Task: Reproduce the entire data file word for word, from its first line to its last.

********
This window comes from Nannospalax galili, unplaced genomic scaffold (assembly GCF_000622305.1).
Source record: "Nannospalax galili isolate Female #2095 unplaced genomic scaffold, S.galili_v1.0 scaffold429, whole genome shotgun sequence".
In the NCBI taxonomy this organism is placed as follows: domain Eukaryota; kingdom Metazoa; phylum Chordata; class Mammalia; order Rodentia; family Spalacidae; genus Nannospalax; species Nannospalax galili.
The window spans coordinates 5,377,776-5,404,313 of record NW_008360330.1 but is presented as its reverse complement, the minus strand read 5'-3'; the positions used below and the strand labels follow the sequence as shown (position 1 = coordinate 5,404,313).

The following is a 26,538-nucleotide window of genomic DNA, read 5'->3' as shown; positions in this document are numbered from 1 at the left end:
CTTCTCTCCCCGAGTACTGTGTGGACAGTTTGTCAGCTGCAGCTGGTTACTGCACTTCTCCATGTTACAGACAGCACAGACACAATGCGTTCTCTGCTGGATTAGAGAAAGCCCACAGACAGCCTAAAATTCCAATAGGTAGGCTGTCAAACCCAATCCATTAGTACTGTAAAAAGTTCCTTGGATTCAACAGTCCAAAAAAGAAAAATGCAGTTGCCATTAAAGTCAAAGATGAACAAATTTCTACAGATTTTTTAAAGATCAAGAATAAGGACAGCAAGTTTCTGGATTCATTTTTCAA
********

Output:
This window comes from Nannospalax galili, unplaced genomic scaffold (assembly GCF_000622305.1).
Source record: "Nannospalax galili isolate Female #2095 unplaced genomic scaffold, S.galili_v1.0 scaffold429, whole genome shotgun sequence".
In the NCBI taxonomy this organism is placed as follows: domain Eukaryota; kingdom Metazoa; phylum Chordata; class Mammalia; order Rodentia; family Spalacidae; genus Nannospalax; species Nannospalax galili.
The window spans coordinates 5,377,776-5,404,313 of record NW_008360330.1 but is presented as its reverse complement, the minus strand read 5'-3'; the positions used below and the strand labels follow the sequence as shown (position 1 = coordinate 5,404,313).

The following is a 26,538-nucleotide window of genomic DNA, read 5'->3' as shown; positions in this document are numbered from 1 at the left end:
CTTCTCTCCCCGAGTACTGTGTGGACAGTTTGTCAGCTGCAGCTGGTTACTGCACTTCTCCATGTTACAGACAGCACAGACACAATGCGTTCTCTGCTGGATTAGAGAAAGCCCACAGACAGCCTAAAATTCCAATAGGTAGGCTGTCAAACCCAATCCATTAGTACTGTAAAAAGTTCCTTGGATTCAACAGTCCAAAAAAGAAAAATGCAGTTGCCATTAAAGTCAAAGATGAACAAATTTCTACAGATTTTTTAAAGATCAAGAATAAGGACAGCAAGTTTCTGGATTCATTTTTCAA